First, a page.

Oil prices rise. US costs, OPEC sales hit records
Oil prices: Americans will spend more than $448 billion on gasoline this year. Rise in oil prices also means more than $1 trillion for OPEC.
American drivers this week broke a record that will bring them no joy.
They collectively spent more than $448 billion on gasoline since the beginning of the year, according to the OilÂ PriceÂ Information Service, putting the previous record for gas expenditures â€” set in 2008 â€” in the rearview mirror with weeks of driving still to go.
It's also a huge jump over last year, when U.S. drivers spent more than $100 billion less on gas.
The major reason for the record-setting gas spending in 2011 was thatÂ oilÂ pricesÂ were consistently high all year. And that probably brought joy at the other end of the pipeline. The Organization of Petroleum Exporting Countries is on pace to top $1 trillion in netÂ oilÂ exports for the first time, or 29 percent more than last year.
Next week, OPEC convenes to discuss production levels. Analysts held out little hope that the group, which pumps 40 percent of the world'sÂ oil, would raise output to lowerÂ pricesÂ and boost the economic recovery in the U.S. and Europe.
"They won't do anything," said Fadel Gheit, seniorÂ oilÂ analyst at Oppenheimer and Co. "They can lay the blame on the banking sectors and debt, and they are happy to keep providingÂ oilÂ at what are recordÂ pricesÂ for this time of the year."
On Friday, crudeÂ oilÂ for January delivery gained $1.07 to close at $99.41 a barrel on the New York Mercantile Exchange. NYMEXÂ oilÂ pricesÂ are up 8.8 percent so far for the year.
At the pump, gasolineÂ pricesÂ hit a record for this time of year. On Friday, averageÂ priceÂ of a gallon of regular gasoline was $3.293, according to the AAA Fuel Gauge Report. That's 28.5 cents a gallon higher than the record for a Dec. 9, set in 2007. It was 31.8 cents higher than last year.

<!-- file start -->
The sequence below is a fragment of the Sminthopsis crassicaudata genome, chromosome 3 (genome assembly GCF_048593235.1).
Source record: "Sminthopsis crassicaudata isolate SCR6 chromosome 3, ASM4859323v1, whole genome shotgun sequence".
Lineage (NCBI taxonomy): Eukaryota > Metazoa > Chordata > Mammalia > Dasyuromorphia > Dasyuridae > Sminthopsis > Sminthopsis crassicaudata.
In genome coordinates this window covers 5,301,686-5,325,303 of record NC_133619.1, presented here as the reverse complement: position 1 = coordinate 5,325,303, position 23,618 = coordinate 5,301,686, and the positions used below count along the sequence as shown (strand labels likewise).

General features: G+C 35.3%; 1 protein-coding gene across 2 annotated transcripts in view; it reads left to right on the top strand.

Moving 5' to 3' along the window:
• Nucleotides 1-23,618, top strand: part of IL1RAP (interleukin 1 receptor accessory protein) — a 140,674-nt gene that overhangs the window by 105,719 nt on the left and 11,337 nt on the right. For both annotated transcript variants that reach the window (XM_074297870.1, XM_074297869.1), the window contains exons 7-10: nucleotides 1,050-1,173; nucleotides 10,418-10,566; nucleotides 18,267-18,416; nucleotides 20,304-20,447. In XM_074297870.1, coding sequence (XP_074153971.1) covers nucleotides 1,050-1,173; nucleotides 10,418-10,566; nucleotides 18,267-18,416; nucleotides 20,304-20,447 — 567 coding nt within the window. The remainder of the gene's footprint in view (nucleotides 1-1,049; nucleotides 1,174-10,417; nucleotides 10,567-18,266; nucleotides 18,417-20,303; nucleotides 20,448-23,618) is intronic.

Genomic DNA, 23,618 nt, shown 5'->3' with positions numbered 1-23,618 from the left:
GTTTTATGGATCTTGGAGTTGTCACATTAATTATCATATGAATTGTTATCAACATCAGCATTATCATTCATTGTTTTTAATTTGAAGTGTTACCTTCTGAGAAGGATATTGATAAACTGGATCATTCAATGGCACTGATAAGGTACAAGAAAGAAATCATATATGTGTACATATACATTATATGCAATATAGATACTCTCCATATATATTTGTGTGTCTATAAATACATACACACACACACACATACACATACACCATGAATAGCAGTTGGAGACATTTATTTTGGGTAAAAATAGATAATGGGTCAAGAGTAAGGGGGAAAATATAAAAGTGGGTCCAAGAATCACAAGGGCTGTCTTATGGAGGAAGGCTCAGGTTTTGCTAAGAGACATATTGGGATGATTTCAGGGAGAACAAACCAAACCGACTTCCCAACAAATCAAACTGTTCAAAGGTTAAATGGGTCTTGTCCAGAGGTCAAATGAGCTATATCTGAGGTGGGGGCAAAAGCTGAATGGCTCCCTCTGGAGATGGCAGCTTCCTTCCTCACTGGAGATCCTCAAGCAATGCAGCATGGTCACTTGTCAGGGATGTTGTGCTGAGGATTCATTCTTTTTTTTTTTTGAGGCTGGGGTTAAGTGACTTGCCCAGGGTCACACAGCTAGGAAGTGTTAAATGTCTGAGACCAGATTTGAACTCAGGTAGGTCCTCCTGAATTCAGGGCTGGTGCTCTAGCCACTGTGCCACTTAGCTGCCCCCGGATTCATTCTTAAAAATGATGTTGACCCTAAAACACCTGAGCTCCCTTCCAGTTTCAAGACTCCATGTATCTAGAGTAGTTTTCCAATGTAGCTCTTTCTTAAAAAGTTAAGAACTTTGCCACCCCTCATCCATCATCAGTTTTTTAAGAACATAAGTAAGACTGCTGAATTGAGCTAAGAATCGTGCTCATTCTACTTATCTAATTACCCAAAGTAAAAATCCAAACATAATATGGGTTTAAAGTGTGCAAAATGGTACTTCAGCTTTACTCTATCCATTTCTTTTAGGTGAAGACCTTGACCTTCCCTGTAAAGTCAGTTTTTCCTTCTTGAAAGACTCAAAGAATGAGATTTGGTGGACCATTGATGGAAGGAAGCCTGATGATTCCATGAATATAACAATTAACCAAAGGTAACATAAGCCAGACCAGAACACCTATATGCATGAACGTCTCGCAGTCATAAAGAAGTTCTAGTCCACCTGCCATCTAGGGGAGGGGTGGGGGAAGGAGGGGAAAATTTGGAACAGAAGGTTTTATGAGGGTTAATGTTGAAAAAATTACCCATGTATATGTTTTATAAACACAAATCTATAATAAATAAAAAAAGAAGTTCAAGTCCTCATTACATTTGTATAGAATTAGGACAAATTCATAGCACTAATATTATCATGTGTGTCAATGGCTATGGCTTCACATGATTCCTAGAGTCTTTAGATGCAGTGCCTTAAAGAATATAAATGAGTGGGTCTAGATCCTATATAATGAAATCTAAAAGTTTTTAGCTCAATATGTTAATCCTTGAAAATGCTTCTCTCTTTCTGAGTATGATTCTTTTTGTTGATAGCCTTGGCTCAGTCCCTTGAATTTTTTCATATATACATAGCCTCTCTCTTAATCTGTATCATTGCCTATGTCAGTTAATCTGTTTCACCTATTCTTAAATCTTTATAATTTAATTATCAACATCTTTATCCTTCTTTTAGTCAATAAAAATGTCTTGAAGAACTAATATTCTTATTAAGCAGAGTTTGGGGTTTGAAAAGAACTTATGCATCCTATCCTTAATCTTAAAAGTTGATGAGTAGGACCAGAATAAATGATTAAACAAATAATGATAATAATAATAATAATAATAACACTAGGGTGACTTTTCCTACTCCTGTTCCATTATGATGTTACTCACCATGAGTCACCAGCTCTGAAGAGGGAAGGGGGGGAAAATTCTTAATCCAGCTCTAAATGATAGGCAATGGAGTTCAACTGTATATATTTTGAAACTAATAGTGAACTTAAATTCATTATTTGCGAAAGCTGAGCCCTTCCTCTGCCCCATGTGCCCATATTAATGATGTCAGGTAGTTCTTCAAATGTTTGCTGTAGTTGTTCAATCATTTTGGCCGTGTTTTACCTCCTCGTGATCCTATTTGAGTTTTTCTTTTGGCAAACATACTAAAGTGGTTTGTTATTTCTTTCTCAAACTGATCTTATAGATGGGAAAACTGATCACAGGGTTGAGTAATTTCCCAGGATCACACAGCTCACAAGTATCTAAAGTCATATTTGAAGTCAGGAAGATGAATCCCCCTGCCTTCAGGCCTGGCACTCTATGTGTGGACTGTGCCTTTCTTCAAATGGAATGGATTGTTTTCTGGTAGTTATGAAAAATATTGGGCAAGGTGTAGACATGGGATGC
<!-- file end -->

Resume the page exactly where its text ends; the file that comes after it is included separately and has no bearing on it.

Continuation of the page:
Burbank, Calif., resident Dan Bell, 38, said he recently turned down a higher-paying job because he would have had to spend too much on gasoline to get there.
"I just hate the fact that OPEC is making that much money," Bell said. "There's not much we can do. We still have to go to work."
According to the Energy Department, the demand for vehicle fuel has been about 4 percent lower this year than in 2010. And domestic production ofÂ oilÂ is on the rise.
But increasing amounts ofÂ oilÂ produced in the U.S. are going to other countries. For the past three weeks, U.S. refineries have had a record high level of fuel exports, averaging about 2,984,000 barrels a day to markets overseas, the Energy Department said.
That was more than 600,000 barrels a day higher than last year and more than twice as much as was exported in 2008.